"Microfiltration (MF) is a pressure-driven separation process, which is widely used in concentrating, purifying or separating macromolecules, colloids and suspended particles from solution. MF membranes typically have nominal pore sizes on the order of 0.1–1.0 μm. MF processing is widely used in the food industry for applications such as wine, juice and beer clarification, for wastewater treatment, and plasma separation from blood for therapeutic and commercial uses. In biotechnology industries, MF concerns applications such as cell recycle and harvesting, separation of recombinant proteins from cell debris, and purification of process streams.
MF is usually operated at relatively low TMPs (4 bar or 0.4 MPa) in a cross-flow configuration. The feed stream flows tangentially to the membrane surface to prevent cake formation and hence fouling of the membrane. The operation of cross-flow MF is often limited by membrane fouling caused by suspended solids in the feed stream. Permeate flux decreases with time as the retained particles accumulate on and within the membrane. Accumulation of cells, cell debris or other rejected particles on the membrane surface (external fouling or cake formation) is usually reversible, while deposition and adsorption of small particles or macromolecules within the internal pore structure of the membrane (internal fouling) is often irreversible.
Membranes with a pore size of 0.1 – 10 µm perform micro filtration. Microfiltration membranes remove all bacteria. Only part of the viral contamination is caught up in the process, even though viruses are smaller than the pores of a micro filtration membrane. This is because viruses can attach themselves to bacterial biofilm. Micro filtration can be implemented in many different water treatment processes when particles with a diameter greater than 0.1 mm need to be removed from a liquid.
Examples of micro filtration applications are:
Cold sterilisation of beverages and pharmaceuticals
Clearing of fruit juice, wines and beer
Separation of bacteria from water (biological wastewater treatment)
Separation of oil/ water emulsions
Pre-treatment of water for nano filtration or Reverse Osmosis
Solid-liquid separation for pharmacies or food industries
UF, a kind of membrane separation technique, is able to remove the particle materials in solutions. This separation process is usually used in industry and research areas for purifying and concentrating macromolecular (103–106 Da) solutions, especially protein solutions. Like microfiltration, ultrafiltration is based on size exclusion or particle capture. Ultrafiltration membranes are defined by the molecular weight cut-off (MWCO) of the membrane used, and cross-flow or dead-end mode is applied in different areas. The ultrafiltration membranes are only accessible for small molecules, such as leachate molecules, inorganic salts, and micromolecular organics, rather than some macromolecules like SS, colloid, protein, and bacteria. UF is always used as a way to pretreat leachate with lower organic concentration before nanofiltration (NF).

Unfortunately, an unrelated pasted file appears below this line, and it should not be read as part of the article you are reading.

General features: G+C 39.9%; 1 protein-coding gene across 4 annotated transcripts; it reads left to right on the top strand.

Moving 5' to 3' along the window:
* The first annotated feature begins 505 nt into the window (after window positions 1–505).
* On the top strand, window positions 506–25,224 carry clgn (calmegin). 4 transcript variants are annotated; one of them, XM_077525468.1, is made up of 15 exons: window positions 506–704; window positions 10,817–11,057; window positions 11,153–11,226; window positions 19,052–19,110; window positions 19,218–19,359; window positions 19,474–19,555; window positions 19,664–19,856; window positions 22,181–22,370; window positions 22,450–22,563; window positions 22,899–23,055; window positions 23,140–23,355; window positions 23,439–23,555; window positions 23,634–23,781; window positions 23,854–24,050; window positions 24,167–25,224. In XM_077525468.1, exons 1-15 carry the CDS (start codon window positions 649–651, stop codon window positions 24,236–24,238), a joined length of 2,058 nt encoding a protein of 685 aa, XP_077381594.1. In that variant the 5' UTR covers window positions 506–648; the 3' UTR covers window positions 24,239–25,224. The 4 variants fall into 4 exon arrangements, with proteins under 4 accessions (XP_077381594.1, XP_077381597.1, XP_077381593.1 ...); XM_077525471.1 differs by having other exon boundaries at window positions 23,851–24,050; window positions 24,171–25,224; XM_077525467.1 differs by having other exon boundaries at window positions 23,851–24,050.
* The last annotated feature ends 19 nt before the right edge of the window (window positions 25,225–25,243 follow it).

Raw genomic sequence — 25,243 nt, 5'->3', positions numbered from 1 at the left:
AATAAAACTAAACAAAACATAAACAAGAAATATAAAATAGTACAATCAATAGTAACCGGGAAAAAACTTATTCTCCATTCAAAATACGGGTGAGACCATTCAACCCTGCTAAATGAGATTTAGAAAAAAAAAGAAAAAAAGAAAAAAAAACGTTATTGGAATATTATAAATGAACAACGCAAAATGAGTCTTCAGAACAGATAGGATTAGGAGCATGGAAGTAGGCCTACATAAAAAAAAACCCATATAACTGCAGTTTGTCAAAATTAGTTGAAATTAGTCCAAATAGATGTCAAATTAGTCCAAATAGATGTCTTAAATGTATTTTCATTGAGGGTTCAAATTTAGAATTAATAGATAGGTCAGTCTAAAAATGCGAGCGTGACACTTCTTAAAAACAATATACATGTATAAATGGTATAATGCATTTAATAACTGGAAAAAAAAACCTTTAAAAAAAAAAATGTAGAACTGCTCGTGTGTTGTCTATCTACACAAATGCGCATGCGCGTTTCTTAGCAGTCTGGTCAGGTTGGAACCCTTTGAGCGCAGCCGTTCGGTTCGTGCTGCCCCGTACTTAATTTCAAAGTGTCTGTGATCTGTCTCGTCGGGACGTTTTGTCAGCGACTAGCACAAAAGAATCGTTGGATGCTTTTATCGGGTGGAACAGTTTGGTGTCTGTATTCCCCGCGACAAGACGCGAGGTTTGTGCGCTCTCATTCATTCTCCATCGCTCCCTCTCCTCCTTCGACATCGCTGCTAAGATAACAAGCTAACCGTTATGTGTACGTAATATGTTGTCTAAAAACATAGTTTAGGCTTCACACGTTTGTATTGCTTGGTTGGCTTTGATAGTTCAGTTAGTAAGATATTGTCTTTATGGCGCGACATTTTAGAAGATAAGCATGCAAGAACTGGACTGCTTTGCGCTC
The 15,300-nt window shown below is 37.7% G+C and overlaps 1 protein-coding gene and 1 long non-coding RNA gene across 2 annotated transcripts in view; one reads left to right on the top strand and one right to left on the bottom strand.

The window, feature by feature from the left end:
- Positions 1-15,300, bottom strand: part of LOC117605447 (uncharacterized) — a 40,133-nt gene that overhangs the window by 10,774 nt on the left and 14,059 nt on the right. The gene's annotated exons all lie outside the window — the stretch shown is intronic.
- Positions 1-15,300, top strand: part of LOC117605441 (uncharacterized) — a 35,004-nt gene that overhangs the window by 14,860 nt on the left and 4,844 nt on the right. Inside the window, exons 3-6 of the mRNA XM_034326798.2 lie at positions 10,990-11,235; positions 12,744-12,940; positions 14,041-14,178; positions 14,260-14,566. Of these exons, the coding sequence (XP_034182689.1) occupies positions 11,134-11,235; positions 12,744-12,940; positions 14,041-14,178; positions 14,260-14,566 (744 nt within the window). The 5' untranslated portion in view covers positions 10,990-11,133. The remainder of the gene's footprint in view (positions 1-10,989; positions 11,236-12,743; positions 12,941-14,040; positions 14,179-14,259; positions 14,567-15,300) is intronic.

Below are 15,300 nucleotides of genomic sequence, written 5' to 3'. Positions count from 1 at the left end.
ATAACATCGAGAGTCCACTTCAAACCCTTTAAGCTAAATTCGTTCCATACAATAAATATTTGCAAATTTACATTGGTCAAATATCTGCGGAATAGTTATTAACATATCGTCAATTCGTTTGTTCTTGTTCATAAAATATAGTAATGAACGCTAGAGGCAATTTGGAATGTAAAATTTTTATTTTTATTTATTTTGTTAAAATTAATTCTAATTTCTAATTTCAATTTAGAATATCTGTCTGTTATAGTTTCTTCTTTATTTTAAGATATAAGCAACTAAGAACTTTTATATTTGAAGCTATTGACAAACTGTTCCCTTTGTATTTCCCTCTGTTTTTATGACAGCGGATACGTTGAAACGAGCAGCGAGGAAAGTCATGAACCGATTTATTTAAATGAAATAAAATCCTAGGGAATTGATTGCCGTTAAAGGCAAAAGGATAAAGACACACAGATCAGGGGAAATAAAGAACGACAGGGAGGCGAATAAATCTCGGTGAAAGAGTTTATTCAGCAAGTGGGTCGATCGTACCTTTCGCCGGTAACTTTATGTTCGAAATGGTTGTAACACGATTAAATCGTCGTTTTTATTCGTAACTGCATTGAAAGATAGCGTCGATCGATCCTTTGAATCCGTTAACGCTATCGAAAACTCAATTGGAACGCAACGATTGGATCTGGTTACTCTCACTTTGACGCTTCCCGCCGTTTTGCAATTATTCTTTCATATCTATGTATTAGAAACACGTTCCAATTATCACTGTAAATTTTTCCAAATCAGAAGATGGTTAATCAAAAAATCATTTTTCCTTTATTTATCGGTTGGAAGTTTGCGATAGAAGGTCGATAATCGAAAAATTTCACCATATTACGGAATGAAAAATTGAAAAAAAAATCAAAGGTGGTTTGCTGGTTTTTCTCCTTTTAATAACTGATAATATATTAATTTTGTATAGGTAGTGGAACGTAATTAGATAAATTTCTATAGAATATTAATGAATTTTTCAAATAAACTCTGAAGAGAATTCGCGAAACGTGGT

UF is used to treat wastewater to meet the municipal effluent discharge standards and to recover valuable component for recycle as in the case of oily wastewater. The sources of oily wastewater include metal works, textile industries, automotive, aeronautical and animal/vegetable fats industries and industrial laundromats. Hydrophilic UF membranes (e.g., polyacrylonitrile and PES) are used for recovering oil from oily waste waters instead of hydrophobic membranes (e.g., PVDF) that get fouled with oil resulting in loss of flux. The oil droplets are completely retained by the UF membrane, although the membrane is permeable to free (soluble) oil. UF permeate of highly stable emulsified feed stream can be discharged to a municipal wastewater system. The concentrated recovered oil is less than 5% of the original waste volume. Similarly, tubular UF membranes